An Unusual question fro all of you - part II?? : LUSENET : Large format photography : One Thread

Before you read this you should read the question I posted on December 12 titled “ An Unusual question for you”.

The reason why I love this website is because of the experiences, commentary, and knowledge that people bring to these pages. It is rich and invaluable. Thank you.

However I think some of you may be off topic. My questions are not why I carry 160 lbs of gear or why it is so heavy, but rather how can I be more productive and creative in the field. There are very few, if any books that speak to this topic, yet this is really what photography is all about. The equipment is secondary for once you have it then you must do something with it and that is very hard.

I believe that imposing a goal of 1-6 exhibition quality images per day is absolutely essential for you to grow as a photographer. It forces you to start to think about how can I obtain such a goal. All of a sudden one image per week is no longer acceptable and now you are forced to move outside of your comfort zone. Your mind becomes filled with frustration and self drought. After many failures you will start to ask the question am I really an artist or just a fool running around with expensive gear. You are now in a crisis. Only then do you really start to innovate and truly create, if you survive.

Let me drive this point home by introducing you to another side of myself. I am also a wedding photographer. Four years ago I changed my whole approach and offered four packages starting at 300, 500, 700, and 900 excellent photographs. Excellence here means not only excellent images, but also excellence in coverage. The next thing I did was to tell my clients that they could keep half the fee until after inspecting the final product. If they did like it then they do not have to pay. This kind of sounds like 1-6 exhibition images per day, but it is even worse because brides have unrealistic expectations. When I first instituted this changes I can assure you my income went into a noses dive. This year I have exceed all my expectations and booked 62 weddings and will shoot over 24,000 frames of film. So far I have had no unhappy brides and I have received over $1600 in tips. Four years ago I was an introvert. Today I have become a extravert and I love pouring film over humanity. Yet, each time I shoot a wedding I still sweat bullets which forces me to learn and grow as a wedding photographer. If I fail to grow then I can assure you I will not get paid.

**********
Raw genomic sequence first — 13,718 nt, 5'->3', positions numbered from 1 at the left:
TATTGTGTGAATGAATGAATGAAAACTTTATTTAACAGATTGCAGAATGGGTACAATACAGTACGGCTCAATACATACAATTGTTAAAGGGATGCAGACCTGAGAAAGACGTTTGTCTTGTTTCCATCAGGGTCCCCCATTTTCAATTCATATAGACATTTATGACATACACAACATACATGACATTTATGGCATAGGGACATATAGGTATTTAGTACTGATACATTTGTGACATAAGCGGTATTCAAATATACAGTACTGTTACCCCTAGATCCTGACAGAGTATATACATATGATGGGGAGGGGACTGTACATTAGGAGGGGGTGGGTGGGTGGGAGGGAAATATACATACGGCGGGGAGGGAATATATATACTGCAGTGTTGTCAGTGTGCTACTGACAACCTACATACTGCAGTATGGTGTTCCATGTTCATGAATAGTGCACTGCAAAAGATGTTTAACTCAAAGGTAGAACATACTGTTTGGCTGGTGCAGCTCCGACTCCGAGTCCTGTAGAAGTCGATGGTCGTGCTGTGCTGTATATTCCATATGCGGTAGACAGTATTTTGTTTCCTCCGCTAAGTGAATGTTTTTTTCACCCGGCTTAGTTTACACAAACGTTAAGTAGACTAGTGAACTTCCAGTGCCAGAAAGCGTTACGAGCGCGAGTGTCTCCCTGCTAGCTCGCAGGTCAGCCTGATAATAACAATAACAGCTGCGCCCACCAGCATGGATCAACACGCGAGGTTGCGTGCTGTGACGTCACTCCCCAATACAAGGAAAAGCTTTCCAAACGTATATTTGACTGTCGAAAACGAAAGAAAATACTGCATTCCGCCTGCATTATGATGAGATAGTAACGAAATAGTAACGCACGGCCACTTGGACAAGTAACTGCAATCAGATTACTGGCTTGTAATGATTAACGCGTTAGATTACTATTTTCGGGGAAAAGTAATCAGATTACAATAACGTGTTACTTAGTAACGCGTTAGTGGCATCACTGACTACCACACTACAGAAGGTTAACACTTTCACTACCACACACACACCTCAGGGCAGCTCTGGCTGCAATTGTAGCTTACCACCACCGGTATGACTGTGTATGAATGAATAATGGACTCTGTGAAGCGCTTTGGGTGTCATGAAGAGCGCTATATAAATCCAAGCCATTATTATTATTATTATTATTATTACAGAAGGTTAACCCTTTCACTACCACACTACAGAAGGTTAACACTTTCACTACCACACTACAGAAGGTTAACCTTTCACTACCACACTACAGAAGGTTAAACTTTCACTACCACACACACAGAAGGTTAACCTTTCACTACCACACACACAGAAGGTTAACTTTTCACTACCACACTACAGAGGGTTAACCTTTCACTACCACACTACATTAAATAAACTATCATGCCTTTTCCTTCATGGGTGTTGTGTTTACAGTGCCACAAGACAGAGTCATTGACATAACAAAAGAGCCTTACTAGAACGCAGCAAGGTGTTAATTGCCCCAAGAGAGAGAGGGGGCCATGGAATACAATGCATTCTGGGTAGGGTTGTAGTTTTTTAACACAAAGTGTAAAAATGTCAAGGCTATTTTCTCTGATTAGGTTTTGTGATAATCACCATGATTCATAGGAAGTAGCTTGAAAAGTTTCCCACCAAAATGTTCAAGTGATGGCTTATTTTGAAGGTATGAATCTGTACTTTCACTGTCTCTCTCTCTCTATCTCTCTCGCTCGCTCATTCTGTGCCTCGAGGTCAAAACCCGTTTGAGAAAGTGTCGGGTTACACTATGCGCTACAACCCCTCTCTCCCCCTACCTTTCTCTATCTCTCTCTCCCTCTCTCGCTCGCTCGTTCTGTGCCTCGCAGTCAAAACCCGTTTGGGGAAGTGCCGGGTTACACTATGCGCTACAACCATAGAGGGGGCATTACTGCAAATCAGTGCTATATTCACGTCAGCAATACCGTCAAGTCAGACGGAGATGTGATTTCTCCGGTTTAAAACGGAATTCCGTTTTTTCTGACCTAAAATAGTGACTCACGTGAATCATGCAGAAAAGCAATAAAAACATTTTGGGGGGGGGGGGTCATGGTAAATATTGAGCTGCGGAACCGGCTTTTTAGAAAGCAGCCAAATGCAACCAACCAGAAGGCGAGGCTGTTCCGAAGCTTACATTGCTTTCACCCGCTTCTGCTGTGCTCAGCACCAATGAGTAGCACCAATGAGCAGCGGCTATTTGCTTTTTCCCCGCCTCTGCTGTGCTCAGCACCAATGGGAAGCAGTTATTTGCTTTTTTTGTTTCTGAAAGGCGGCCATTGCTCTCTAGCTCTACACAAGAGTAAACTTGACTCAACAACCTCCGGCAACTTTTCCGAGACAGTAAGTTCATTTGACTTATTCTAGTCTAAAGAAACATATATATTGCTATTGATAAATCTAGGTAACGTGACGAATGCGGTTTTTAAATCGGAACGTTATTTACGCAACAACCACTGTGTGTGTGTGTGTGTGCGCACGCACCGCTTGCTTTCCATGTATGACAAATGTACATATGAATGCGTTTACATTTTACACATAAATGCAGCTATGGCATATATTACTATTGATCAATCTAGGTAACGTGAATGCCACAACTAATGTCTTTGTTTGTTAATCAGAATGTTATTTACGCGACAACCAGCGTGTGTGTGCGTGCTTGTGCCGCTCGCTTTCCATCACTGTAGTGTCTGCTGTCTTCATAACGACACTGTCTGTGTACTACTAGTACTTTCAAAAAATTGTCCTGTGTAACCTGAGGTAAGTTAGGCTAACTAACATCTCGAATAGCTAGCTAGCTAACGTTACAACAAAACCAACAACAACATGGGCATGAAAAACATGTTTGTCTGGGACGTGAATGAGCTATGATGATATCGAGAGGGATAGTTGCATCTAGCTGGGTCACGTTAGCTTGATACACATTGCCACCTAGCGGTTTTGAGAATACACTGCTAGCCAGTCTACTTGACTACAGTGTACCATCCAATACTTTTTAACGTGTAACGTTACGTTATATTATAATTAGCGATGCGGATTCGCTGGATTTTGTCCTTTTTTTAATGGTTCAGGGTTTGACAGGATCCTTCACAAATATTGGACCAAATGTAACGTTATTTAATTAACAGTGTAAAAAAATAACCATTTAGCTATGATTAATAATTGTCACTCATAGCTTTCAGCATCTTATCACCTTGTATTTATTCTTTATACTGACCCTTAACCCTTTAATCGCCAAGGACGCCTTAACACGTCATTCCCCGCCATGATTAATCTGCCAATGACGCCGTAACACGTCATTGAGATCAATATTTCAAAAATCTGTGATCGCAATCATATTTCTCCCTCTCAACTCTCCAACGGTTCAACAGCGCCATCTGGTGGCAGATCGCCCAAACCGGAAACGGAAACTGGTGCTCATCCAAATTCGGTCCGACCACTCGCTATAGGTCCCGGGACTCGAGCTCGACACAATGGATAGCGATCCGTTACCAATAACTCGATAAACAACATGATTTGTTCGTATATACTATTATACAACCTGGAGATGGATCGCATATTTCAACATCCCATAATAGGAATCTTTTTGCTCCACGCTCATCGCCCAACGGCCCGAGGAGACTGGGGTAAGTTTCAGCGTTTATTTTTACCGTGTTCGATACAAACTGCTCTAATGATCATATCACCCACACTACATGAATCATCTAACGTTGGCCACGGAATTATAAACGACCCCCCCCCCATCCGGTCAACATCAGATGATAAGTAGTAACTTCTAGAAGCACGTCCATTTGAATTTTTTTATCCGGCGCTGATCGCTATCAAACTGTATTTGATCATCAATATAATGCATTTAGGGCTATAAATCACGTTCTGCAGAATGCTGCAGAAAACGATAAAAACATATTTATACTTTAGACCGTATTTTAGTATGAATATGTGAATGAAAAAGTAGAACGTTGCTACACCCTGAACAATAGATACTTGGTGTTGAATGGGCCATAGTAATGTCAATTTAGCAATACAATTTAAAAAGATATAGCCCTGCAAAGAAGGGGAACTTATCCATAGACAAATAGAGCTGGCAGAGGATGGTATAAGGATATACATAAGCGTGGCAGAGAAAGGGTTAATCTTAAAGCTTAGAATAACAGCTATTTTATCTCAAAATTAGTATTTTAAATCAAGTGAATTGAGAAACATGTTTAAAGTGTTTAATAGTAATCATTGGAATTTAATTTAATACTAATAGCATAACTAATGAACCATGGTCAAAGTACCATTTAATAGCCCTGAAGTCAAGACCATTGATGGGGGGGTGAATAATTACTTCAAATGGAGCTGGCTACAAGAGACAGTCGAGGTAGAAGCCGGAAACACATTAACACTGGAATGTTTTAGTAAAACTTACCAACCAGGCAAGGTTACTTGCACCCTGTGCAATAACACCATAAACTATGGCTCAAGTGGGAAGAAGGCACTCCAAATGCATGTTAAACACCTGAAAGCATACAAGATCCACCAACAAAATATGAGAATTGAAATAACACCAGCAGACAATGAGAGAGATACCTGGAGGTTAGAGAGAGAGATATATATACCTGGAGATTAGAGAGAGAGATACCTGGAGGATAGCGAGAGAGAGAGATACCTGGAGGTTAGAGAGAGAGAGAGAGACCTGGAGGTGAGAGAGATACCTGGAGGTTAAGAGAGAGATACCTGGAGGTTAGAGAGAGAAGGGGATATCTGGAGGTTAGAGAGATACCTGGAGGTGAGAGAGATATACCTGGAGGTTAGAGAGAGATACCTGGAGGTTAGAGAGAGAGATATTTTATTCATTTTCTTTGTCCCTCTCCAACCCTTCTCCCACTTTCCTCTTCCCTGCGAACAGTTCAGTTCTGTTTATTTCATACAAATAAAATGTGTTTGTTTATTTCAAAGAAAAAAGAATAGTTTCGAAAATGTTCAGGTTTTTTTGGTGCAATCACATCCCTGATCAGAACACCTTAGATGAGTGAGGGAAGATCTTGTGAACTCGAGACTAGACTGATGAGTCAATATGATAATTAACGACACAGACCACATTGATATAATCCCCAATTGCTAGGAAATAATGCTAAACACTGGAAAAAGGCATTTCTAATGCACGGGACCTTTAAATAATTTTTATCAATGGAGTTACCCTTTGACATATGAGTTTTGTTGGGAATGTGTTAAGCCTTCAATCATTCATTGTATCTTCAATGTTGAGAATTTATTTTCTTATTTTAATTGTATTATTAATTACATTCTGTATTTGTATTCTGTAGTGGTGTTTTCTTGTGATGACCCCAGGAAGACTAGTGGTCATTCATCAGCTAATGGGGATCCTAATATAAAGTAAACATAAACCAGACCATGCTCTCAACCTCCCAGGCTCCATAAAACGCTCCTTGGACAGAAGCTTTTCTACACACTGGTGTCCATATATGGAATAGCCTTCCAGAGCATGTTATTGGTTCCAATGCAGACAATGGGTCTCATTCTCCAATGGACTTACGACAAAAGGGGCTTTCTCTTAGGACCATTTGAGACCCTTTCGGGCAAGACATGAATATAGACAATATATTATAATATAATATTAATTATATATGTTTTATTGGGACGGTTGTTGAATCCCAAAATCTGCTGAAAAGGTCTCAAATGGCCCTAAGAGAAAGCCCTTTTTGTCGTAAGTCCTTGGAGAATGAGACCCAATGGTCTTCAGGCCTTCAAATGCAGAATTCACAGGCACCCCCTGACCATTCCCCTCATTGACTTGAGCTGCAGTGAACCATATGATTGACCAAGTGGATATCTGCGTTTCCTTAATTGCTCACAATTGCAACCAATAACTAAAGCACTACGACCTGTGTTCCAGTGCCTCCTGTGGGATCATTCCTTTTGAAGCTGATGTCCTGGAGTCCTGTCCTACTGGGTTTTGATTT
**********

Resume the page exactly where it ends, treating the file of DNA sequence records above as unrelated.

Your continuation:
So let me repeat my question. What methods and techniques do you employ to insure success? To increase your productivity? Do you have any untested ideas that you would like to share with us. Here are just a few of the many things I have done to move closer to my goal of 1-6 exhibition images per day.

1. I now use a llama. A llama lets me get lots of gear into wild-prestine remote areas. Hershey allows me to set up a comfortable camp, carry 10 lens, a polaroid system, a big tripod, and many other things. All of this adds up to a very versatile system. Once we start to shoot film, Hershey carries everything (about 50 lbs) and I stay fresh, energized, and very productive.

2. I use color neg film. I then print it on Fuji super gloss crystal archive papers to get cibrachrome colors. Most people think I use chromes because of my colors. The reason I use negs is because I can record up to 11 stops of total light and 8-9 stops of dynamic light. This allows me to shoot later in the morning and earlier in the evening. I can shoot rings around people who use chromes, 4 stops does not cut it. I can also do contracted development with my negs: n-1, n-2, n-3, and n-4 just like you do with b&w film. In fact, I contend that I can take on higher contrast scenes then those who use b&w film with my color negs. This has made me extremely productive.

-- Stephen Willard (, December 13, 2001


Personally, I have learned a great deal from Galen Rowell's books. Instead of talking about the techno-babble regarding equipment, he focuses on translating human experiences into photographic images. His most recent book, "The Inner Game of Outdoor Photography", is a compilation of various articles he has written over the years.

Even though he shoots with different tools than I, he describes the process of capturing emotional images, not the mechanics.